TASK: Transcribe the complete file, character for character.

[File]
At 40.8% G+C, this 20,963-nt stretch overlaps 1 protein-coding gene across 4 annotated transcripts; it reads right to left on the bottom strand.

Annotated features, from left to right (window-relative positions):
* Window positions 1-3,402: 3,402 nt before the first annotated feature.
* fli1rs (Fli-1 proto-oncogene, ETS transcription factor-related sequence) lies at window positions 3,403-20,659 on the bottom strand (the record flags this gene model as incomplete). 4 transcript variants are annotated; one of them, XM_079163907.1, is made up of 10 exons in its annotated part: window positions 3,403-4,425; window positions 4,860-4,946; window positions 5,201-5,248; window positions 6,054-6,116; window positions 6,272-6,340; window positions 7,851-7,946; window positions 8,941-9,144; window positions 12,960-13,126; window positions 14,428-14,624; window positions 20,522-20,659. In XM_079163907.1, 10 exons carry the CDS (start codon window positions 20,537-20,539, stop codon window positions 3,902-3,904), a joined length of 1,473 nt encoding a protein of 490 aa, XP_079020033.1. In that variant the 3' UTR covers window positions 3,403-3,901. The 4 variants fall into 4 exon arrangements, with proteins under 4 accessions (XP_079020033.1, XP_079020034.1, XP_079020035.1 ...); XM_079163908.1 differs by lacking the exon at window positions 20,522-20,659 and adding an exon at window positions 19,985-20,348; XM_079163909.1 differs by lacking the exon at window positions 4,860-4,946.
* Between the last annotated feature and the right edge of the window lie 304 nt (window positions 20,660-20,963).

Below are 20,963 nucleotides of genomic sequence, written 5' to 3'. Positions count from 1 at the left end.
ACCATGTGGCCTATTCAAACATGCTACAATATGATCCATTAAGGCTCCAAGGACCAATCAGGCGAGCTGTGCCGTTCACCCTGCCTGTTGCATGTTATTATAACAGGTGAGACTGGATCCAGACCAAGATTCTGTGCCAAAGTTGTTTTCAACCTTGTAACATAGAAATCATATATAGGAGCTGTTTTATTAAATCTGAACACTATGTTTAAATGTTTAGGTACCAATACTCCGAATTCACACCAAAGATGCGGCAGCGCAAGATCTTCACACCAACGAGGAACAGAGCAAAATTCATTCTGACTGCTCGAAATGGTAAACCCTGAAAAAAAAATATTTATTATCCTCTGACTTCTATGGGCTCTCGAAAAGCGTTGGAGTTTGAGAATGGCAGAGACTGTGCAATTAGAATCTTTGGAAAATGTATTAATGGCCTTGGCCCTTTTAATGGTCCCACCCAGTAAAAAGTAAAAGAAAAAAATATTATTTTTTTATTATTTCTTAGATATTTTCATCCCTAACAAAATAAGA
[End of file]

At 40.8% G+C, this 20,963-nt stretch overlaps 1 protein-coding gene across 4 annotated transcripts; it reads right to left on the bottom strand.

Annotated features, from left to right (window-relative positions):
* Window positions 1-3,402: 3,402 nt before the first annotated feature.
* fli1rs (Fli-1 proto-oncogene, ETS transcription factor-related sequence) lies at window positions 3,403-20,659 on the bottom strand (the record flags this gene model as incomplete). 4 transcript variants are annotated; one of them, XM_079163907.1, is made up of 10 exons in its annotated part: window positions 3,403-4,425; window positions 4,860-4,946; window positions 5,201-5,248; window positions 6,054-6,116; window positions 6,272-6,340; window positions 7,851-7,946; window positions 8,941-9,144; window positions 12,960-13,126; window positions 14,428-14,624; window positions 20,522-20,659. In XM_079163907.1, 10 exons carry the CDS (start codon window positions 20,537-20,539, stop codon window positions 3,902-3,904), a joined length of 1,473 nt encoding a protein of 490 aa, XP_079020033.1. In that variant the 3' UTR covers window positions 3,403-3,901. The 4 variants fall into 4 exon arrangements, with proteins under 4 accessions (XP_079020033.1, XP_079020034.1, XP_079020035.1 ...); XM_079163908.1 differs by lacking the exon at window positions 20,522-20,659 and adding an exon at window positions 19,985-20,348; XM_079163909.1 differs by lacking the exon at window positions 4,860-4,946.
* Between the last annotated feature and the right edge of the window lie 304 nt (window positions 20,660-20,963).

Below are 20,963 nucleotides of genomic sequence, written 5' to 3'. Positions count from 1 at the left end.
ACCATGTGGCCTATTCAAACATGCTACAATATGATCCATTAAGGCTCCAAGGACCAATCAGGCGAGCTGTGCCGTTCACCCTGCCTGTTGCATGTTATTATAACAGGTGAGACTGGATCCAGACCAAGATTCTGTGCCAAAGTTGTTTTCAACCTTGTAACATAGAAATCATATATAGGAGCTGTTTTATTAAATCTGAACACTATGTTTAAATGTTTAGGTACCAATACTCCGAATTCACACCAAAGATGCGGCAGCGCAAGATCTTCACACCAACGAGGAACAGAGCAAAATTCATTCTGACTGCTCGAAATGGTAAACCCTGAAAAAAAAATATTTATTATCCTCTGACTTCTATGGGCTCTCGAAAAGCGTTGGAGTTTGAGAATGGCAGAGACTGTGCAATTAGAATCTTTGGAAAATGTATTAATGGCCTTGGCCCTTTTAATGGTCCCACCCAGTAAAAAGTAAAAGAAAAAAATATTATTTTTTTATTATTTCTTAGATATTTTCATCCCTAACAAAATAAGA